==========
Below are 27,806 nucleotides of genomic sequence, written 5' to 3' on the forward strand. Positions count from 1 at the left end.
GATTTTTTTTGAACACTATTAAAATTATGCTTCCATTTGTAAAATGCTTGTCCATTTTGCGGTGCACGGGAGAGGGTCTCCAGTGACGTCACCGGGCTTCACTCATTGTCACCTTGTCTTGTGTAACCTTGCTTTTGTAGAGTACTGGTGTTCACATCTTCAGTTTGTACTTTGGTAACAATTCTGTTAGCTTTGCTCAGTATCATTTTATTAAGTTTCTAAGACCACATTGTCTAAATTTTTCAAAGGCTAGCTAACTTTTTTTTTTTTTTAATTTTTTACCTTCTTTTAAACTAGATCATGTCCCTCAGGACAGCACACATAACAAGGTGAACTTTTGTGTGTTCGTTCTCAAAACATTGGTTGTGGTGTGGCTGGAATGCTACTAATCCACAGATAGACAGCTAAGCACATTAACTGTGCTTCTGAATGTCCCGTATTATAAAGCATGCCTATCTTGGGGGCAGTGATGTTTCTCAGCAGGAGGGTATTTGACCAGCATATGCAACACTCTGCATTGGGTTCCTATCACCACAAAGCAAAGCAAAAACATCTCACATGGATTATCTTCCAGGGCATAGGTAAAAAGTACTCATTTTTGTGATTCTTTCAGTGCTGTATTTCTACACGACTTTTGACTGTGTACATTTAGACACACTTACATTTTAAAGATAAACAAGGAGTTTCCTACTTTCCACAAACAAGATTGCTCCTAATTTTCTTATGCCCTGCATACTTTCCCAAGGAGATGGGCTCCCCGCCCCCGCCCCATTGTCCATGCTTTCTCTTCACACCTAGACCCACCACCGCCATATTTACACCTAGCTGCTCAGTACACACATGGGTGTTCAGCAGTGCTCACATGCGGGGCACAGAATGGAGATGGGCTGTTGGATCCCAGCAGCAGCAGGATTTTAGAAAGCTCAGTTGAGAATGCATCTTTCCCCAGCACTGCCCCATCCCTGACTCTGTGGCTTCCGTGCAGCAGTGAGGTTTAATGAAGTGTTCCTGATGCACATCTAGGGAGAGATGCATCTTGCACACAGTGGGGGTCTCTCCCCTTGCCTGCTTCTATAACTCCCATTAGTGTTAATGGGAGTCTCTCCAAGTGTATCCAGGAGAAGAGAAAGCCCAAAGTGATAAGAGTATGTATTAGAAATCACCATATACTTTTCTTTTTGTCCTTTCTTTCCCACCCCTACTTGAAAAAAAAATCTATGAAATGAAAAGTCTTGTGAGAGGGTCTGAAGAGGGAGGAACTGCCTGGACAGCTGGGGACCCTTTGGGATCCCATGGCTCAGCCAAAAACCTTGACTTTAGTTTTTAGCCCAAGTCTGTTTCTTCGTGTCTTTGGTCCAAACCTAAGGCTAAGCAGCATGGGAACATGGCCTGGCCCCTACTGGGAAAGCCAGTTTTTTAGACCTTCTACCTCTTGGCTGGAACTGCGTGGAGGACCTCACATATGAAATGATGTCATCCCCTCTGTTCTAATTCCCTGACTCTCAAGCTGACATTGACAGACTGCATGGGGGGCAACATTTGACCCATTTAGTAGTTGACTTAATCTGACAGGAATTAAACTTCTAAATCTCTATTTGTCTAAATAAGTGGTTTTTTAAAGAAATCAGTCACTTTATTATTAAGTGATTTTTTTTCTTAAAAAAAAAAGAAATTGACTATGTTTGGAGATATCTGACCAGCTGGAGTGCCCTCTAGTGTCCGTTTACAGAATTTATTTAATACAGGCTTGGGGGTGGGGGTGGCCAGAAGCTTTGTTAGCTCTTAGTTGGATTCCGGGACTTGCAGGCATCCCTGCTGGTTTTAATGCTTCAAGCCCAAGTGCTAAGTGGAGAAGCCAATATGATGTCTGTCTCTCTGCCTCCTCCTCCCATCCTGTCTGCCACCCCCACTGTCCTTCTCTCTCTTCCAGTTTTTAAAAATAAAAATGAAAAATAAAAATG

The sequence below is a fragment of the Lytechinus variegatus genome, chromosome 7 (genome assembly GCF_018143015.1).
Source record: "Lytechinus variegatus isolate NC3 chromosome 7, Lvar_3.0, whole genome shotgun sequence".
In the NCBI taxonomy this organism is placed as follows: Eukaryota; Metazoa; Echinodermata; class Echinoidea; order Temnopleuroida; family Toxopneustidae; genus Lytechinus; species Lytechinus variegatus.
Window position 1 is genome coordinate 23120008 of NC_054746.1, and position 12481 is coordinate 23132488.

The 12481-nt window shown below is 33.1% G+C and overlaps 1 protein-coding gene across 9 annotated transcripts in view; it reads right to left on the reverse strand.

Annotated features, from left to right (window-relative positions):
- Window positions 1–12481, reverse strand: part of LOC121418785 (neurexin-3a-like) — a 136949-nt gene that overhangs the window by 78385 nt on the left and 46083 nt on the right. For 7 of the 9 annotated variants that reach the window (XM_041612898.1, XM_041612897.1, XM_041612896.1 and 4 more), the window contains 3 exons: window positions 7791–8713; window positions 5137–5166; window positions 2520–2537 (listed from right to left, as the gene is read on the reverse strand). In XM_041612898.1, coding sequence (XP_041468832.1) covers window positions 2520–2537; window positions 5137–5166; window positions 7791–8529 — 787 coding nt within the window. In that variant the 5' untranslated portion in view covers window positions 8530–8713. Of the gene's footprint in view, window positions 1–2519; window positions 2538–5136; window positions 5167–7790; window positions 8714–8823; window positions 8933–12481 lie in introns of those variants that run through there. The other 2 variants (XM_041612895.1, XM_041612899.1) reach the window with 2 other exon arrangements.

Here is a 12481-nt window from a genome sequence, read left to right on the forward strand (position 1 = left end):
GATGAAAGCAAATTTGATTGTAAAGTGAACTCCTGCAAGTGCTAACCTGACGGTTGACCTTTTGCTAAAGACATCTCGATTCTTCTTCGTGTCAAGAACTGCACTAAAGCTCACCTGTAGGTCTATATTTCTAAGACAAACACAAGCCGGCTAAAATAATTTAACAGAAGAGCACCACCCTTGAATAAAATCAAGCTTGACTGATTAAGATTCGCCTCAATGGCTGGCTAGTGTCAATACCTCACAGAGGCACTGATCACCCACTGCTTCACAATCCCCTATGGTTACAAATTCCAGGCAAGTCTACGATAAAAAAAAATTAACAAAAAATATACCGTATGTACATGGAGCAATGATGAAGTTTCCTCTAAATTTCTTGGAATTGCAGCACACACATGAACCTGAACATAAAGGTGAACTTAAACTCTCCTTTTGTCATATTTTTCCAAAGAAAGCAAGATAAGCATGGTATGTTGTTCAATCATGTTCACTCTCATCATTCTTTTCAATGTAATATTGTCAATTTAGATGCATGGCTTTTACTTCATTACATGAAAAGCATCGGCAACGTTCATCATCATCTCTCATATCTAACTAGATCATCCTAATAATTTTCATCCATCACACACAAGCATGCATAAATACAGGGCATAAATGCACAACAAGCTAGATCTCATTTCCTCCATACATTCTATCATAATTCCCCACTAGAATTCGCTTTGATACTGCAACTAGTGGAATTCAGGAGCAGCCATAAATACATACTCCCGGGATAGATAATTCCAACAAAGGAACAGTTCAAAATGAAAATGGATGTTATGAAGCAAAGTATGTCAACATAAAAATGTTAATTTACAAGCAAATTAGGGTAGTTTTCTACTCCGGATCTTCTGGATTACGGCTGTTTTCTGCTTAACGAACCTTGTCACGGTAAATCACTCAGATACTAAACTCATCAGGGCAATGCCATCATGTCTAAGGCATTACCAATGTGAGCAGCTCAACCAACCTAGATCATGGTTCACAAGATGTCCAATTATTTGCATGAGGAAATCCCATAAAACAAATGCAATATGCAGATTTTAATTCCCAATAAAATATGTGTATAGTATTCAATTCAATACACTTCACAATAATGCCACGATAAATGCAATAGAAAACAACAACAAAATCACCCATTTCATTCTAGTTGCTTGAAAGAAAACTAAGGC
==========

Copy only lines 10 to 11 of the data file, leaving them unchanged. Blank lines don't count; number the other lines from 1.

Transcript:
Here is a 12481-nt window from a genome sequence, read left to right on the forward strand (position 1 = left end):
GATGAAAGCAAATTTGATTGTAAAGTGAACTCCTGCAAGTGCTAACCTGACGGTTGACCTTTTGCTAAAGACATCTCGATTCTTCTTCGTGTCAAGAACTGCACTAAAGCTCACCTGTAGGTCTATATTTCTAAGACAAACACAAGCCGGCTAAAATAATTTAACAGAAGAGCACCACCCTTGAATAAAATCAAGCTTGACTGATTAAGATTCGCCTCAATGGCTGGCTAGTGTCAATACCTCACAGAGGCACTGATCACCCACTGCTTCACAATCCCCTATGGTTACAAATTCCAGGCAAGTCTACGATAAAAAAAAATTAACAAAAAATATACCGTATGTACATGGAGCAATGATGAAGTTTCCTCTAAATTTCTTGGAATTGCAGCACACACATGAACCTGAACATAAAGGTGAACTTAAACTCTCCTTTTGTCATATTTTTCCAAAGAAAGCAAGATAAGCATGGTATGTTGTTCAATCATGTTCACTCTCATCATTCTTTTCAATGTAATATTGTCAATTTAGATGCATGGCTTTTACTTCATTACATGAAAAGCATCGGCAACGTTCATCATCATCTCTCATATCTAACTAGATCATCCTAATAATTTTCATCCATCACACACAAGCATGCATAAATACAGGGCATAAATGCACAACAAGCTAGATCTCATTTCCTCCATACATTCTATCATAATTCCCCACTAGAATTCGCTTTGATACTGCAACTAGTGGAATTCAGGAGCAGCCATAAATACATACTCCCGGGATAGATAATTCCAACAAAGGAACAGTTCAAAATGAAAATGGATGTTATGAAGCAAAGTATGTCAACATAAAAATGTTAATTTACAAGCAAATTAGGGTAGTTTTCTACTCCGGATCTTCTGGATTACGGCTGTTTTCTGCTTAACGAACCTTGTCACGGTAAATCACTCAGATACTAAACTCATCAGGGCAATGCCATCATGTCTAAGGCATTACCAATGTGAGCAGCTCAACCAACCTAGATCATGGTTCACAAGATGTCCAATTATTTGCATGAGGAAATCCCATAAAACAAATGCAATATGCAGATTTTAATTCCCAATAAAATATGTGTATAGTATTCAATTCAATACACTTCACAATAATGCCACGATAAATGCAATAGAAAACAACAACAAAATCACCCATTTCATTCTAGTTGCTTGAAAGAAAACTAAGGC